November 6, 2002
Re "A Comforting Spouse Could Turn Out to Be a Real Pain," Nov. 4: Someone please tell me how many thousands of dollars went into this ridiculous research project. Apparently, our neuroscientists needed conclusive evidence that the spouse who coddles, babies and mollifies his or her significant other might be worsening or prolonging the condition. I wonder how this analysis was made. I can just see the project specs now: During successive "Monday Night Football" games, spouse A developed a spontaneous, crippling leg cramp when asked to take out the garbage by spouse B. Those spouse Bs who acceded the point found no garbage was dispatched outdoors for approximately 3.5 hours, or four quarters of the game.
August 3, 2004
I now realize why the L.A. Times' Outdoors section has a different slant, flavor, viewpoint. It's all written by women. There's no testosterone. No male attitude. Women are good word wizards, but they are not experienced in the macho outdoor stuff. They haven't been there and more important, they don't want to go there. Turning words, sipping latte is not duck hunting. Pete 'Jackpot' Balwan Glendale
CALIFORNIA | LOCAL
January 3, 2000
I was pleased to read, "Some State Park Fees Ended; Others May Be Cut" (Dec. 28). Paying to use our public lands has always irked me, and it was reaffirming to hear that visitors and employees alike dislike this. I can well imagine that an employee of a state park or forest service did not plan to be a cashier when he or she applied for the job. Closer to home for me is the infuriating situation of being told I must buy a pass to hike in my local mountains (which, by the way, carries no fine for those of us who refuse to pay to use our public lands)
July 29, 2002
Thank you for "If It Takes a Leap of Faith to Talk to a Stranger, Our Values Need Some Work" (Commentary, July 24). When I was a child, 20 or more years ago, all of the children in the neighborhood played in the streets until the street lights came on. Parents would check on us periodically, and nosy neighbors would extend their watchful eyes. We were relatively safe from danger; safety came in numbers as well as from neighbors who cared. Times have changed. Instead of children interacting with each other and exercising outdoors, they are inside on computers, telephones and PlayStations.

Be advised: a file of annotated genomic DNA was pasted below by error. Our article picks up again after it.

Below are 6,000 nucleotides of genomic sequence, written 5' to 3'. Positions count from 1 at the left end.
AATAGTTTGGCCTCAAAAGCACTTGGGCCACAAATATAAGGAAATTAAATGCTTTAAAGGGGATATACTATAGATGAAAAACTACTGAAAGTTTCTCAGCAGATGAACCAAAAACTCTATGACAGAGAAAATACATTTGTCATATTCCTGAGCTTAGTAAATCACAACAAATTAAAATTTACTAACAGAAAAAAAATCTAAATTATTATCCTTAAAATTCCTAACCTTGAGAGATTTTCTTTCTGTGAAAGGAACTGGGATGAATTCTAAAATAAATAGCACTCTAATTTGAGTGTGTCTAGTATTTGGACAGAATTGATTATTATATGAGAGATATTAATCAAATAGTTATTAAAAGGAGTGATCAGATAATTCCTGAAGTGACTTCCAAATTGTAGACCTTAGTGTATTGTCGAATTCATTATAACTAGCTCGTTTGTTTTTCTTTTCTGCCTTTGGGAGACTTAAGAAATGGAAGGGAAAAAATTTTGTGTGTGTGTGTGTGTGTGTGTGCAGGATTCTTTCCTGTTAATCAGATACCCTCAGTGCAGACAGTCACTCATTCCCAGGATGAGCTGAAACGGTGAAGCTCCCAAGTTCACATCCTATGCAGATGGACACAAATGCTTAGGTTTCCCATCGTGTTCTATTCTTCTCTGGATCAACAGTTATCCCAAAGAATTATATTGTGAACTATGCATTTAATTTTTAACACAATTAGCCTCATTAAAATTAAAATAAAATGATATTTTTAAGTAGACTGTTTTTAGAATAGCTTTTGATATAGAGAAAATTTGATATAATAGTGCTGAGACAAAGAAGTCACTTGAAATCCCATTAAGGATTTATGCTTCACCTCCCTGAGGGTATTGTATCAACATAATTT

September 16, 2003
George Plimpton caught a three-second glimpse of a California condor? Big deal. One landed in front of my car and chomped on a chipmunk on a reservation. Henry Rosenfeld Santa Monica The voice of your writers is a bit edgier -- more youthful -- than the rest of The Times. Perhaps an occasional article for the senior? Marianne Wallace Monrovia The burning of pallets on the beach, mentioned by Outdoors editor Bob Sipchen, is a bad idea. Nails and staples left behind are impossible to find and remove from sand.
October 23, 1988
We recently came back from a 10-day tour of the Northwest arranged by Harry Ellis' Adventures Outdoors. We don't normally take tours because we like to set our own agendas and like to have the freedom to make unscheduled changes as the mood arises. With Harry Ellis we had about as much freedom as a tour can allow. Given the distance between the points we covered in the state of Washington and in British Columbia, Canada, a tour such as Ellis' is the only way to go. The trip we took is always scheduled around the first 10 days of September to take advantage of the best weather.
HOME & GARDEN
October 19, 2006
I thoroughly enjoyed reading Joe Robinson's article on front porches ["Say Hello to an Old Friend"] in the paper Oct. 12. My husband and I have long recognized the beauty of a front porch and take great pride in ours. Our neighbors have teased us about our affinity for the front porch, saying we were born in the wrong time, in the wrong part of the country. Because of our time on the porch in the evenings, we know all of our immediate neighbors. I am so glad to hear porches are making a comeback!
July 3, 2012 |
Even in Southern California, stargazers recommend plenty of spots dark enough to see the night sky. Look for stars around the new moon, when the sky is darkest. Some of the best views: Mt. Pinos: This 8,831-foot-high peak in Los Padres National Forest is one of the region's best stargazing spots. http://www.fs.fed.us/r5/lospadres/index Red Rock Canyon State Park: Try Ricardo Campground, 54 miles north of Lancaster. http://www.parks.ca.gov/default.asp?